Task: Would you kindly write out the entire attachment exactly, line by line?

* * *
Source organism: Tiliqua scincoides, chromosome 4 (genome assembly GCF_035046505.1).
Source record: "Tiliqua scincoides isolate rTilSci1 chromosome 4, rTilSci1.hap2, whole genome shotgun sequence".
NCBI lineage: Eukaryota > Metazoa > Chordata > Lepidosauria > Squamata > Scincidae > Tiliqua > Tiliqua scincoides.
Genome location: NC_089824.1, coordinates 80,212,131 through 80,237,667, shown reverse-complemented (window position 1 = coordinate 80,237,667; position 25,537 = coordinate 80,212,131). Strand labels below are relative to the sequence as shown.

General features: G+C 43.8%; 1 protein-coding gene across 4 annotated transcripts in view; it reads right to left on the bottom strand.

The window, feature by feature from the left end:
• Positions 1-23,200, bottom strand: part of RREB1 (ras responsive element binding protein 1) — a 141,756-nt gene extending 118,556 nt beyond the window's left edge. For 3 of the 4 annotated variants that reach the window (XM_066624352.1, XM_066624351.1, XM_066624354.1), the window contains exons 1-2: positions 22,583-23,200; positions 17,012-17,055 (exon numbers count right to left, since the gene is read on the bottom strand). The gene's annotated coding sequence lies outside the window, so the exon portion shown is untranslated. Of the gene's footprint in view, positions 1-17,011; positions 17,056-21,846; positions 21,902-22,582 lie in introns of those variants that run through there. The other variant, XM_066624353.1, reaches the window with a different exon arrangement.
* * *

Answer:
Source organism: Tiliqua scincoides, chromosome 4 (genome assembly GCF_035046505.1).
Source record: "Tiliqua scincoides isolate rTilSci1 chromosome 4, rTilSci1.hap2, whole genome shotgun sequence".
NCBI lineage: Eukaryota > Metazoa > Chordata > Lepidosauria > Squamata > Scincidae > Tiliqua > Tiliqua scincoides.
Genome location: NC_089824.1, coordinates 80,212,131 through 80,237,667, shown reverse-complemented (window position 1 = coordinate 80,237,667; position 25,537 = coordinate 80,212,131). Strand labels below are relative to the sequence as shown.

General features: G+C 43.8%; 1 protein-coding gene across 4 annotated transcripts in view; it reads right to left on the bottom strand.

The window, feature by feature from the left end:
• Positions 1-23,200, bottom strand: part of RREB1 (ras responsive element binding protein 1) — a 141,756-nt gene extending 118,556 nt beyond the window's left edge. For 3 of the 4 annotated variants that reach the window (XM_066624352.1, XM_066624351.1, XM_066624354.1), the window contains exons 1-2: positions 22,583-23,200; positions 17,012-17,055 (exon numbers count right to left, since the gene is read on the bottom strand). The gene's annotated coding sequence lies outside the window, so the exon portion shown is untranslated. Of the gene's footprint in view, positions 1-17,011; positions 17,056-21,846; positions 21,902-22,582 lie in introns of those variants that run through there. The other variant, XM_066624353.1, reaches the window with a different exon arrangement.